November 28, 2022

Floridian of the Year: Lift Orlando

Non-profit Lift Orlando is revitalizing a poor, crime-ridden neighborhood around Camping World Stadium

Amy Keller | 11/30/2021


  • West Lakes Early Learning Center ($8.3 million)

Owned and operated by AdventHealth, the ELC provides early childhood education and preschool services for children from 6 weeks to 5 years old. The ELC follows a blended curriculum based on Primrose Schools’ Balanced Learning approach and AdventHealth’s “CREATION Life” principles, which emphasize choice, rest, environment, activity, trust in God, interpersonal relationships, outlook and nutrition. There is also a physician’s assistant onsite, so parents don’t have to miss work if their child is ill. Now in its second school year, the ELC has 141 enrolled students. Approximately three dozen kids are from West Lakes and 22 live in Pendana, and many are the sons and daughters of employees of AdventHealth.

  • Jacqueline Bradley & Clarence Otis Family Branch of Boys & Girls Clubs of Central Florida ($9.4 million)

Named after retired Darden Restaurants CEO Clarence Otis and his wife, Jacqueline Bradley, who donated $4 million to the project, the two-story club — with design elements inspired by the exclusive Alaqua Country Club in Longwood — features a dance studio, commercial kitchen, fullsize gymnasium with a stage for performances, tech and STEM labs, a college and career center and more. The 30,000-sq.-ft. facility, which opened in March, can accommodate up to 250 children (ages 6 to 18) at no cost to their families.


  • Lake Lorna Doone Park($9 million)

When the Polis Institute surveyed residents of West Lakes about their concerns in late 2013, the Lake Lorna Doone city park was near the top of their list. In 1955, the park (located just north of Camping World Stadium) hosted the South’s first racially integrated Little League baseball game, but 60 years later, it became a popular spot for homeless people and drug activity, causing many families to shy away. More than two dozen residents participated in the redesign process, and Lake Lorna Doone reopened last summer with $9 million in upgrades, including a splash pad, basketball courts and a miniature golf course inspired by the back nine at Bay Hill.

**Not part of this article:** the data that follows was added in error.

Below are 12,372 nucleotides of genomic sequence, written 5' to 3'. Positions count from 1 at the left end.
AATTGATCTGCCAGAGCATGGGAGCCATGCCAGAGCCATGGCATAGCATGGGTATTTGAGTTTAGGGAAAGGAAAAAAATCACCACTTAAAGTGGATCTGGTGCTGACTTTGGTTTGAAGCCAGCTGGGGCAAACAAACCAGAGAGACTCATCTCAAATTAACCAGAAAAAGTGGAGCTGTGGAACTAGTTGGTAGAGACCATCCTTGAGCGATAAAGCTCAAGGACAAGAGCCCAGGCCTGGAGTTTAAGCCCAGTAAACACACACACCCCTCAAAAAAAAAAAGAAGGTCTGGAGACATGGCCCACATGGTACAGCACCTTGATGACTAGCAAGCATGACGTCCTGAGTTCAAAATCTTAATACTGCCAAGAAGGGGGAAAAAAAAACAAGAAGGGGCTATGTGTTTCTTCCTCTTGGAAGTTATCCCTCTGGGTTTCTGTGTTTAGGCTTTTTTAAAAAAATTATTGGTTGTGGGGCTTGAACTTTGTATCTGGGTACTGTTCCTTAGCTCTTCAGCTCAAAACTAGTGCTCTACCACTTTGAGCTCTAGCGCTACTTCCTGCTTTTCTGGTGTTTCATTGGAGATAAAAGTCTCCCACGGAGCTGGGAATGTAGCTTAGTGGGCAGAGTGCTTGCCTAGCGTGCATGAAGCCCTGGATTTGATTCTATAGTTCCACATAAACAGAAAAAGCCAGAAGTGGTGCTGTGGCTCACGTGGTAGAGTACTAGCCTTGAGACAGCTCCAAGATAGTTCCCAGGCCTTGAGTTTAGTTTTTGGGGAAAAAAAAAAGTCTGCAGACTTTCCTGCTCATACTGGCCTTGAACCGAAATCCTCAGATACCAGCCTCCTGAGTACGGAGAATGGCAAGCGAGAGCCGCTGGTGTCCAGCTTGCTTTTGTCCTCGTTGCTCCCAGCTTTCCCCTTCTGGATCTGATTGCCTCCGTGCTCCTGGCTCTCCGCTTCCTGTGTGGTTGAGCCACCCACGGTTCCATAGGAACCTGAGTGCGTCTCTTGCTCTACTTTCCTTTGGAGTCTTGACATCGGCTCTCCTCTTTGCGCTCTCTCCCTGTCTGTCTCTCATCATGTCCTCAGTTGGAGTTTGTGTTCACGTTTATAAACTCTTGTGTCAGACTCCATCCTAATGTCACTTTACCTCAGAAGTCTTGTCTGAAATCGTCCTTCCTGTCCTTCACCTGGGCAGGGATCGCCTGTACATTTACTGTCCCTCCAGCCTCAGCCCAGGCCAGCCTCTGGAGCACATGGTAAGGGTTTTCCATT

• Heart of West Lakes Wellness Center ($13.6 million)

Doctors are scarce in the West Lakes community, and many residents are uninsured, pushing them into local hospital emergency rooms when they are sick. To improve access to care, Lift and its partners — Orlando Health, AdventHealth and Florida Blue — are collaborating on the development of a 30,000-sq.- ft. facility that will provide convenient access to affordable health care, including obstetrics, pediatrics, urgent care and family practitioners. Community Health Centers, which operates 15 family health centers in Central Florida, will operate the clinic component. The building, slated for completion next year, will feature community meeting space, a cafe, a fitness center and study and co-working space. It will also provide a home for the West Lakes Financial Wellbeing Center, which (with $1.2 million from the Truist Foundation) provides free workshops, one-on-one financial coaching and job placement services to residents of the 32805 ZIP code. Florida Blue plans to provide residents with help navigating the health care system. “Through this center, we want to be able to direct people to not only where they can get the right care, but the most affordable places that they can get care, and a lot of folks sometimes are going to emergency rooms for situations and incidents that are not emergencies, such as headaches,” says Tony Jenkins, Central Florida market president for Florida Blue. “But again without the availability or ability to get in front of a physician, that’s the only choice that they have. This center will help solve some of that.”

Tags: Floridian of the Year, Feature

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